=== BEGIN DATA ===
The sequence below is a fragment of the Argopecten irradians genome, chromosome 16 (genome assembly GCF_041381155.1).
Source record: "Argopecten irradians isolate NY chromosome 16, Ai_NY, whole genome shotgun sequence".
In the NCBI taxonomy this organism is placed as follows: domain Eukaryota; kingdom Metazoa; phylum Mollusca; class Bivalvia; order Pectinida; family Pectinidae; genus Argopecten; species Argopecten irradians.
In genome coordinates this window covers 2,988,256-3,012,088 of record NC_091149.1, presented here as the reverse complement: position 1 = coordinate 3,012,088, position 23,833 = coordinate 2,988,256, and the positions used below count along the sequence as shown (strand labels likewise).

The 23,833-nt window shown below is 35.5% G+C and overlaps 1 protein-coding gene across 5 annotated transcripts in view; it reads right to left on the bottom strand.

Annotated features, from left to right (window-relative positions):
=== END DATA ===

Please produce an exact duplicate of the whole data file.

The sequence below is a fragment of the Argopecten irradians genome, chromosome 16 (genome assembly GCF_041381155.1).
Source record: "Argopecten irradians isolate NY chromosome 16, Ai_NY, whole genome shotgun sequence".
In the NCBI taxonomy this organism is placed as follows: domain Eukaryota; kingdom Metazoa; phylum Mollusca; class Bivalvia; order Pectinida; family Pectinidae; genus Argopecten; species Argopecten irradians.
In genome coordinates this window covers 2,988,256-3,012,088 of record NC_091149.1, presented here as the reverse complement: position 1 = coordinate 3,012,088, position 23,833 = coordinate 2,988,256, and the positions used below count along the sequence as shown (strand labels likewise).

The 23,833-nt window shown below is 35.5% G+C and overlaps 1 protein-coding gene across 5 annotated transcripts in view; it reads right to left on the bottom strand.

Annotated features, from left to right (window-relative positions):